Sam Dylan Finch 🍓 @samdylanfinch Mental health & chronic conditions @Healthline. 🌱 Very earnest, very gay nerd. 🌈♿ Sep. 07, 2019 4 min read

This is a thread of ~trans confessions~

Maybe it’ll make you feel validated in your own gender journey. Maybe you’ll learn something new.

I’m going to share some of the unexpected, difficult, or surprising aspects of my transition.


(1) I wasn’t necessarily ~dysphoric~ in the traditional sense. It was hard to grasp who I wanted to be when I didn’t have a concept of who I was. Trauma and dissociation and all that stuff can make gender feel... far away. I’m not even sure how aware I was that I had a body.

(2) I wasn’t sure if transition was going to make me happy. I wasn’t sure if it was the right choice. It was a trust fall — because I knew that what I’d done up until that point wasn’t working. I was willing to see what might be possible, but I wasn’t “certain.”

(3) I felt so. Freaking. Ugly. For at least the first year on HRT. I felt awful because I didn’t “see” myself yet — I felt like a puzzle with old and new pieces mixed together, not yet making a picture I could make sense of. I know now that was its own kind of dysphoria.

(4) The things I was convinced I’d hate about testosterone wound up being some of the things I loved. I was convinced I would detest having facial hair... I actually love it.

(5) Top surgery was incredible but bodily trauma is still trauma. I’d do it again in a heartbeat — but maybe I’d be gentler with myself and not be so demanding during my recovery time.

(6) Top surgery made a lot of things better but some things were made worse (at first). I suddenly noticed my hips more than I had. My eating disorder kicked up bc I became focused on “fixing” the other parts of my body that had made me dysphoric. I’m grateful that I got help.

(7) I haven’t figured “it” out. Sometimes I feel very genderqueer and other times I’m content just being an effeminate gay man. Sometimes I’m exhausted by gender altogether. I think that’s okay, too. I’ve accepted that as my “new normal.” Questioning isn’t just for “newbies.”

(8) There are certain things I’m still not “ready” to contend with. I’m not ready to explore other surgeries. I’m not ready to wear dresses out in public. I’m not ready to wear makeup outside of drag. It’s okay not to be “ready.” It’s okay to just be.

(9) Pronouns aren’t always “perfect” and what’s right for you can vary. It’s okay to choose your battles. I would rather claim “he” and challenge what that can look like, rather than claim “ze” and teach that to every person I speak to. Both are truthful to some part of me.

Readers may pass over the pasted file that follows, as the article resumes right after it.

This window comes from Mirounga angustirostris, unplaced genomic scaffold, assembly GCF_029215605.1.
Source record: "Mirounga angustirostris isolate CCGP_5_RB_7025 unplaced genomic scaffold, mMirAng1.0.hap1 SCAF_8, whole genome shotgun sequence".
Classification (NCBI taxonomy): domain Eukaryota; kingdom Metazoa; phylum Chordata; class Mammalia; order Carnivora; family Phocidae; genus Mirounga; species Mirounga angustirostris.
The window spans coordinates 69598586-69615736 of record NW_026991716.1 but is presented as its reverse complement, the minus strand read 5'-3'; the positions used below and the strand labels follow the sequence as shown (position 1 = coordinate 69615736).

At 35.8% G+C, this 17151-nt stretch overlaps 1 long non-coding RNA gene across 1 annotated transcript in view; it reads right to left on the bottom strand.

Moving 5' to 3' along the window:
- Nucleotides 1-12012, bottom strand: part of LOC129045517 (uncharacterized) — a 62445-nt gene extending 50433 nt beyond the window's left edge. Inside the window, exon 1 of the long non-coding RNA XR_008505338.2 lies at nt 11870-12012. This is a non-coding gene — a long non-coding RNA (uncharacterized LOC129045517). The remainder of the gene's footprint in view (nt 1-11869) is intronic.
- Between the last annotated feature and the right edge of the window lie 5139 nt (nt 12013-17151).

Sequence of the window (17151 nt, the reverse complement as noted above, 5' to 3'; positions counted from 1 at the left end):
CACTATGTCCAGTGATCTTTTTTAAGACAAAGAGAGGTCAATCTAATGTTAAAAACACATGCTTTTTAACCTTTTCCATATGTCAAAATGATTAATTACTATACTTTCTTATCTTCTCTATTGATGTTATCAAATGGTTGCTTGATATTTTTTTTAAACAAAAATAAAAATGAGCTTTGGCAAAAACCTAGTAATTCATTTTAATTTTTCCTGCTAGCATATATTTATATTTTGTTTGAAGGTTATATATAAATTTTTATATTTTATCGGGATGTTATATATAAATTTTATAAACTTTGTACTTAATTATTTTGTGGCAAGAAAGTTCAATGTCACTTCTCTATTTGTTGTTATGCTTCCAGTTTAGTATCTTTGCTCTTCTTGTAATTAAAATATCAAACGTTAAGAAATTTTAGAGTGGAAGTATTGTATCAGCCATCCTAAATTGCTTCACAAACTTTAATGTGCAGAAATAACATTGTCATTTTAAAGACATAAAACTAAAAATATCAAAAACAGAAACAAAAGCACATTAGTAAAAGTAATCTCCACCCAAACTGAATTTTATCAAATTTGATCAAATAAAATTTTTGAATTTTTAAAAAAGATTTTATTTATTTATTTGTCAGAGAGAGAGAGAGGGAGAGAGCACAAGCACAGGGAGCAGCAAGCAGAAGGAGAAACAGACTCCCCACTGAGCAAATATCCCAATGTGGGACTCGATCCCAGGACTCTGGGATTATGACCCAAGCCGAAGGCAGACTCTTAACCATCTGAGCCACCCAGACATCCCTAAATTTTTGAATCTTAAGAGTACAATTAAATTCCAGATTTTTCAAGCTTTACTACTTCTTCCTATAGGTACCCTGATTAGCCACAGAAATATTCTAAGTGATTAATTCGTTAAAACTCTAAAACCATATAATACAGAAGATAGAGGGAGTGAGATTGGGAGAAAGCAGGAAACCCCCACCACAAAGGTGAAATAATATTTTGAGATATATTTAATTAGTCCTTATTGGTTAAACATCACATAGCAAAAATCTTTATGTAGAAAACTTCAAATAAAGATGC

(10) Transition did not make me love my body. But it made it possible for me to inhabit my body instead of hating it and dissociating, so I could finally begin doing the healing work that would allow me to cultivate self-love.

(11) I’ve learned that some parts of my gender are just mine. If the world sees me as an effeminate man, I’ve made peace with that and I can have fun with that — even while acknowledging there are complexities outside the binary that are very much a part of me, too.

(12) I understand why cisgender people are so resistant at times. There is a kind of safety in scripts. What’s beautiful about transgender people is that we have something better: freedom. I wouldn’t trade that for anything.

(13) I don’t post photos of my chest very often because I’ve internalized this idea that it’s still “explicit” somehow. It’s not. I keep waiting for that feeling to subside but it hasn’t for some reason.

(14) Sometimes I don’t know what to call myself because I don’t lack gender — I just have so much of it that it would be impossible to contain or explain. Pronouns seem silly when, for me, it’s like asking me to label my soul.

(15) I can’t describe the joy I feel when I look in the mirror and know, without question, that I am seeing myself. That I’m inhabiting this body. That I’m connected to my Self. I don’t expect cis people to know why I transitioned — just believe me when I say it saved my life.

If you want... you can share some confessions of your own, too. We can hold that space together. I feel like my list could conceivably go on forever... but it’d be a lot more interesting to hear from you.

(PS: You’re valid no matter what — please know that will always be true.)

You can follow @samdylanfinch.


Tip: mention @threader_app on a Twitter thread with the keyword “compile” to get a link to it.

Enjoy Threader? Sign up.

Threader is an independent project created by only two developers. The site gets 500,000+ visits a month and our iOS Twitter client was featured as an App of the Day by Apple. Running this space is expensive and time consuming. If you find Threader useful, please consider supporting us to make it a sustainable project.